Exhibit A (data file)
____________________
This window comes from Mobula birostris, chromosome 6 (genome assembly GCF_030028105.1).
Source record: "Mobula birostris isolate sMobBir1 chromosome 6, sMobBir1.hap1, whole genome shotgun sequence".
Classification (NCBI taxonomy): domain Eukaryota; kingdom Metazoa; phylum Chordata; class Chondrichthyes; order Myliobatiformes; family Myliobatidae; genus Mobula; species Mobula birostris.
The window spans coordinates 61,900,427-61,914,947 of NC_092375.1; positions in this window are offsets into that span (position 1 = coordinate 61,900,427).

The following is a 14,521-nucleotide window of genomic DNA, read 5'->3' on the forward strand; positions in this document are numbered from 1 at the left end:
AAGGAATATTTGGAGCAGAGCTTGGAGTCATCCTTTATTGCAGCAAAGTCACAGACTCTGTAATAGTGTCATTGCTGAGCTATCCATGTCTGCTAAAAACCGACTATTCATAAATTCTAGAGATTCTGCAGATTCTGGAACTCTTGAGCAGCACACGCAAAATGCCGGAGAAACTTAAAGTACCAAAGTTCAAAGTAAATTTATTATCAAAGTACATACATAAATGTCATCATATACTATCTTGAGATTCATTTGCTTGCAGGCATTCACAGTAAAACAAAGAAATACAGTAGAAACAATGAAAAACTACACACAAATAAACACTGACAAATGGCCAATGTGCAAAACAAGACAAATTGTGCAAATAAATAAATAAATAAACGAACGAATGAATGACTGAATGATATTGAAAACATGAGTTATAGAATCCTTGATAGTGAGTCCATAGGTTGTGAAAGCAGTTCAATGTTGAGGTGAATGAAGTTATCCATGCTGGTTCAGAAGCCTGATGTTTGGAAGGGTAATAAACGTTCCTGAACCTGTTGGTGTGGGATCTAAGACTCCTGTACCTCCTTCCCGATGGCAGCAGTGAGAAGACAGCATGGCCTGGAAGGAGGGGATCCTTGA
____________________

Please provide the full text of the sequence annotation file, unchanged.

This window comes from Mobula birostris, chromosome 6 (genome assembly GCF_030028105.1).
Source record: "Mobula birostris isolate sMobBir1 chromosome 6, sMobBir1.hap1, whole genome shotgun sequence".
Classification (NCBI taxonomy): domain Eukaryota; kingdom Metazoa; phylum Chordata; class Chondrichthyes; order Myliobatiformes; family Myliobatidae; genus Mobula; species Mobula birostris.
The window spans coordinates 61,900,427-61,914,947 of NC_092375.1; positions in this window are offsets into that span (position 1 = coordinate 61,900,427).

The following is a 14,521-nucleotide window of genomic DNA, read 5'->3' on the forward strand; positions in this document are numbered from 1 at the left end:
AAGGAATATTTGGAGCAGAGCTTGGAGTCATCCTTTATTGCAGCAAAGTCACAGACTCTGTAATAGTGTCATTGCTGAGCTATCCATGTCTGCTAAAAACCGACTATTCATAAATTCTAGAGATTCTGCAGATTCTGGAACTCTTGAGCAGCACACGCAAAATGCCGGAGAAACTTAAAGTACCAAAGTTCAAAGTAAATTTATTATCAAAGTACATACATAAATGTCATCATATACTATCTTGAGATTCATTTGCTTGCAGGCATTCACAGTAAAACAAAGAAATACAGTAGAAACAATGAAAAACTACACACAAATAAACACTGACAAATGGCCAATGTGCAAAACAAGACAAATTGTGCAAATAAATAAATAAATAAACGAACGAATGAATGACTGAATGATATTGAAAACATGAGTTATAGAATCCTTGATAGTGAGTCCATAGGTTGTGAAAGCAGTTCAATGTTGAGGTGAATGAAGTTATCCATGCTGGTTCAGAAGCCTGATGTTTGGAAGGGTAATAAACGTTCCTGAACCTGTTGGTGTGGGATCTAAGACTCCTGTACCTCCTTCCCGATGGCAGCAGTGAGAAGACAGCATGGCCTGGAAGGAGGGGATCCTTGA